German politician Gabriele Pauli shocked her conservative party and sent waves through news outlets worldwide when she proposed in September 2007 that marriage should only last seven years.
Described at the time as “Bavaria’s most glamorous politician,” the 50-year-old, twice-divorced, motorcycle-riding Pauli campaigned for party head, in part, with the hopes of institutionalizing what some have called “the seven-year itch.” Her plan was that marriages would automatically dissolve after seven years, at which point the spouses could renew their union or go along on their own merry ways. Pauli did not win in her bid for party leadership.
The “seven-year itch” is a widely recognized psychological term suggesting the seven-year mark as a common time when spouses sense they have drifted away from each other and desire to explore other romantic interests. It’s also the title of an iconic 1955 motion picture, which popularized the phrase in relation to marriage.
Or did the film create the idea altogether? The script, which would sound like relatively tame theater today, teetered on the edge of scandalous 60 years ago. It was about a married man who, after sending his wife and son away to Maine for the summer, discovers an attractive single lady (played by Marilyn Monroe) has moved into his building. At first he resists his desires to flirt, but soon he initiates toward her, though ultimately she rejects his overtures.
Following the movie’s success, the idea of a “seven-year itch” caught traction in a culture of no-fault divorce and became a convenient excuse for boredom with monogamy. Subsequent research claimed initially that such a seven-year itch was confirmed by the data, but more thorough investigation eventually pointed to four years, then other research to twelve years, then still more to three years. Increasingly, the studies are finding there’s no magic number at all, and the number seven, as well as any kind of typical point of “itch,” has just been a myth for decades.
As Long As We Both Shall Live
On June 29, 2007, just a few months before Pauli was announcing her idea in Germany, my wife and I stood before our pastor, our friends, and our family — and most importantly, before our God — and vowed to each other,
. . . I will be faithful to you
In plenty and in want,
In joy and in sorrow,
In sickness and in health,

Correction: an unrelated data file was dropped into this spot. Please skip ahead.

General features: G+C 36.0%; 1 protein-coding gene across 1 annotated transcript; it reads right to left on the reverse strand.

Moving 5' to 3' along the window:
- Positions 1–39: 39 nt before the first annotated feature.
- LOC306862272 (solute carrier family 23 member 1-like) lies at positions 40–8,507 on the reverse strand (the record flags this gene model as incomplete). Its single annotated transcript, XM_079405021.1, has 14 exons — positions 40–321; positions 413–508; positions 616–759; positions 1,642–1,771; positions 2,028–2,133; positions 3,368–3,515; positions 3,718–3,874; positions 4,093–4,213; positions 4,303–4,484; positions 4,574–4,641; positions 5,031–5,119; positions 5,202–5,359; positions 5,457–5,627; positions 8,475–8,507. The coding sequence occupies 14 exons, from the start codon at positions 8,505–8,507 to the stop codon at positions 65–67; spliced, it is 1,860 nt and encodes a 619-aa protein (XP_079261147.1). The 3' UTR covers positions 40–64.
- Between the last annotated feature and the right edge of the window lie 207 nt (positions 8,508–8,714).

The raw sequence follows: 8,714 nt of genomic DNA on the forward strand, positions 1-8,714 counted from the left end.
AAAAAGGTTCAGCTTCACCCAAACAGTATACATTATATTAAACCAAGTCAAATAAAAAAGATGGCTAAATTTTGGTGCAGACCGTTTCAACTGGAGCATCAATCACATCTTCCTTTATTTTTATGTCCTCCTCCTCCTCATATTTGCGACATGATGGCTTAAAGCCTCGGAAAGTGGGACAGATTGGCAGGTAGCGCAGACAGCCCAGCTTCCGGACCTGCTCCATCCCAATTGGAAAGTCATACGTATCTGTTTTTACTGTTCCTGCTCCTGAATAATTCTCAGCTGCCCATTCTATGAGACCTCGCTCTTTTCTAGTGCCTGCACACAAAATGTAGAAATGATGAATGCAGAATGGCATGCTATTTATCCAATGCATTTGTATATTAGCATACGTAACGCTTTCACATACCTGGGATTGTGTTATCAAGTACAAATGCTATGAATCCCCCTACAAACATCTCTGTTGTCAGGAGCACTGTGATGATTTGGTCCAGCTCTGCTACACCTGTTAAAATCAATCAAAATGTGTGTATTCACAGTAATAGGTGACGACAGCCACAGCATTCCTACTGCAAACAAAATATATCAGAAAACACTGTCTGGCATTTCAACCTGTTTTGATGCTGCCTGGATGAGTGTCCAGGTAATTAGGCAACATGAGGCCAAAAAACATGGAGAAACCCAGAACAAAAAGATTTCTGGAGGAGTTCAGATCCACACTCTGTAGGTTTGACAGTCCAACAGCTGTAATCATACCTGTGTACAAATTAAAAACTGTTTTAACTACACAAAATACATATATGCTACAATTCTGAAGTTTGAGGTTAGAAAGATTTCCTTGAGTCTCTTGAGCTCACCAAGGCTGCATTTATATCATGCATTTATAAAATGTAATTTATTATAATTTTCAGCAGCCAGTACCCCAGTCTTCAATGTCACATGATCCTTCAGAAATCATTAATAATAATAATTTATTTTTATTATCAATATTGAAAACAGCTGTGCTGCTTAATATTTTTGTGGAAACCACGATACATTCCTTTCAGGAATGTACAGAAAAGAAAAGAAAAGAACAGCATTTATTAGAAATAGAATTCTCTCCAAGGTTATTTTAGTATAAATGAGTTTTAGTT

To love and to cherish,
As long as we both shall live.
As long as we both shall live. No exceptions. No out-clauses. Not just in plenty, joy, and health, but also in want, sorrow, and sickness. No allowances for any seven-year itches or any other excuse. We left father and mother, covenanted to become one flesh (Genesis 2:24). Neither of us would say that marriage has been easy, but here in 2014, with it being seven years this week, we can say it’s a glorious thing that there are no outs but death.
For Being Ourselves and Fighting Our Sin
The stresses, strains, tensions, and pains of marriage caught both of us off guard early on. Our dating was so peaceful — too peaceful, it turned out — and engagement only had a few speed bumps. But once we were both all in, both fully believing this was our unbending commitment till death, with no loopholes or exegetical outs, then, with the conditionality of dating and engagement aside, and the unconditionality of covenantal marriage now in place, we were finally free to be real selves. Which was such a good thing, though it soon got a little messy.
But these were good messes to make, ones we desperately needed (and still need). All along the mess had been inside us (and still is), in our selfish and sinful hearts, and the real cleaning couldn’t begin happening until it was out in the open. We both previously had Christian roommates and disciples who had pressed on our own sin and pushed us toward Jesus. But something about this lifelong covenant — something about knowing that the gig with this one roommate is for the rest of life — forced us to speak up about the quirks, idiosyncrasies, and sins we otherwise could have ignored for a few months or a couple years.
As two rescued sinners, banking on Jesus for eternal redemption and for increasing redemption here in this life, we didn’t want to keep everything at surface level. We wanted to truly know each other, and become our true selves in Christ, not just the best face we could put on before marriage. We could have tried living on and on with a façade of harmony, and never strained to go deeper, and experienced only the thin joy that comes from keeping everything at the surface. But we wanted more (we still want more). We wanted greater joy. We wanted fuller satisfaction. We wanted the greater pleasure that comes only on the other side of pain and difficulty. We wanted the better relationship that comes only after things first get worse. And marriage with no exits but death has forced the issue.
For Witnessing to the World
But not only is “as long as we both shall live” better for us and for our children (much could be said about that), but we’re better able to witness to the world. The world is full of relationships with strings attached. In some of those, like employment, conditions are good and necessary. But when every relationship is fraught with conditions, it can feel like there’s no rest for the weary.
The world needs to see in Christian marriages a pointer to the Savior who, without conditions, chose to set his love on his bride, the church (Ephesians 1:4-6).
When the exceptions and conditions are gone at the most fundamental level, a man must learn to “love his wife as himself” (Ephesians 5:33).
Seven years is a relatively short time, but we’re far enough in at this point to celebrate with some substance that we’re in this for the long haul. Here at our seventh anniversary, we’ve tasted enough of the benefits, not without the difficulties, to be grateful that we’re walking this path of covenantal marriage without any exceptions and outs, as long as we both shall live.